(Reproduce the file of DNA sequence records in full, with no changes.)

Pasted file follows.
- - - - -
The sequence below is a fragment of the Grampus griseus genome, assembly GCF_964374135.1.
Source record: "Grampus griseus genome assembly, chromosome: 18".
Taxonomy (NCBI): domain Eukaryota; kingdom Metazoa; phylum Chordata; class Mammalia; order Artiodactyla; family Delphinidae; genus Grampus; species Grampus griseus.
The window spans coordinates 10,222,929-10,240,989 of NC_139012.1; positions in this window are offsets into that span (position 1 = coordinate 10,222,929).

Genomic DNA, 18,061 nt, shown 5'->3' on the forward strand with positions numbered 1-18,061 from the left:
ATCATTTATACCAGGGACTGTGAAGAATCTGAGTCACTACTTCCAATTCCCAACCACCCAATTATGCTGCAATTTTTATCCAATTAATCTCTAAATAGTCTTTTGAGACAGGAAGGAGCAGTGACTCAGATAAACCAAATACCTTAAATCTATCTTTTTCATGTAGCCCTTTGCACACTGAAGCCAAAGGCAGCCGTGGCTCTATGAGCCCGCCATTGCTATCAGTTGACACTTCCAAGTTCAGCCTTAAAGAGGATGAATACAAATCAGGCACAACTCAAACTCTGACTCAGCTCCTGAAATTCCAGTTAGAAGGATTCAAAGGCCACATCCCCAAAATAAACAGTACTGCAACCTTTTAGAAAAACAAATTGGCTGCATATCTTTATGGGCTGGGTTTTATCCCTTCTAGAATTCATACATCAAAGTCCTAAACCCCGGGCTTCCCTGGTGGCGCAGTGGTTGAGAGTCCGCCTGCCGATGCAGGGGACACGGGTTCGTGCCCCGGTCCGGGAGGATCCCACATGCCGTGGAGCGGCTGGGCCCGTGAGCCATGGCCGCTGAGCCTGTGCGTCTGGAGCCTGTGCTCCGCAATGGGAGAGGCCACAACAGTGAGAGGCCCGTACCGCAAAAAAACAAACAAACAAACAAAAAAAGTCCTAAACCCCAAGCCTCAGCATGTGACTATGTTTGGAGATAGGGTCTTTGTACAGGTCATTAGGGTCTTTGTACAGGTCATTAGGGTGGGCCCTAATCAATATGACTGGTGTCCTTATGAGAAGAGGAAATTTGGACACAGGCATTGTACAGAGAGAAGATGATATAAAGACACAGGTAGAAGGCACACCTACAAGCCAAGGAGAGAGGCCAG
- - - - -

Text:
The sequence below is a fragment of the Grampus griseus genome, assembly GCF_964374135.1.
Source record: "Grampus griseus genome assembly, chromosome: 18".
Taxonomy (NCBI): domain Eukaryota; kingdom Metazoa; phylum Chordata; class Mammalia; order Artiodactyla; family Delphinidae; genus Grampus; species Grampus griseus.
The window spans coordinates 10,222,929-10,240,989 of NC_139012.1; positions in this window are offsets into that span (position 1 = coordinate 10,222,929).

Genomic DNA, 18,061 nt, shown 5'->3' on the forward strand with positions numbered 1-18,061 from the left:
ATCATTTATACCAGGGACTGTGAAGAATCTGAGTCACTACTTCCAATTCCCAACCACCCAATTATGCTGCAATTTTTATCCAATTAATCTCTAAATAGTCTTTTGAGACAGGAAGGAGCAGTGACTCAGATAAACCAAATACCTTAAATCTATCTTTTTCATGTAGCCCTTTGCACACTGAAGCCAAAGGCAGCCGTGGCTCTATGAGCCCGCCATTGCTATCAGTTGACACTTCCAAGTTCAGCCTTAAAGAGGATGAATACAAATCAGGCACAACTCAAACTCTGACTCAGCTCCTGAAATTCCAGTTAGAAGGATTCAAAGGCCACATCCCCAAAATAAACAGTACTGCAACCTTTTAGAAAAACAAATTGGCTGCATATCTTTATGGGCTGGGTTTTATCCCTTCTAGAATTCATACATCAAAGTCCTAAACCCCGGGCTTCCCTGGTGGCGCAGTGGTTGAGAGTCCGCCTGCCGATGCAGGGGACACGGGTTCGTGCCCCGGTCCGGGAGGATCCCACATGCCGTGGAGCGGCTGGGCCCGTGAGCCATGGCCGCTGAGCCTGTGCGTCTGGAGCCTGTGCTCCGCAATGGGAGAGGCCACAACAGTGAGAGGCCCGTACCGCAAAAAAACAAACAAACAAACAAAAAAAGTCCTAAACCCCAAGCCTCAGCATGTGACTATGTTTGGAGATAGGGTCTTTGTACAGGTCATTAGGGTCTTTGTACAGGTCATTAGGGTGGGCCCTAATCAATATGACTGGTGTCCTTATGAGAAGAGGAAATTTGGACACAGGCATTGTACAGAGAGAAGATGATATAAAGACACAGGTAGAAGGCACACCTACAAGCCAAGGAGAGAGGCCAG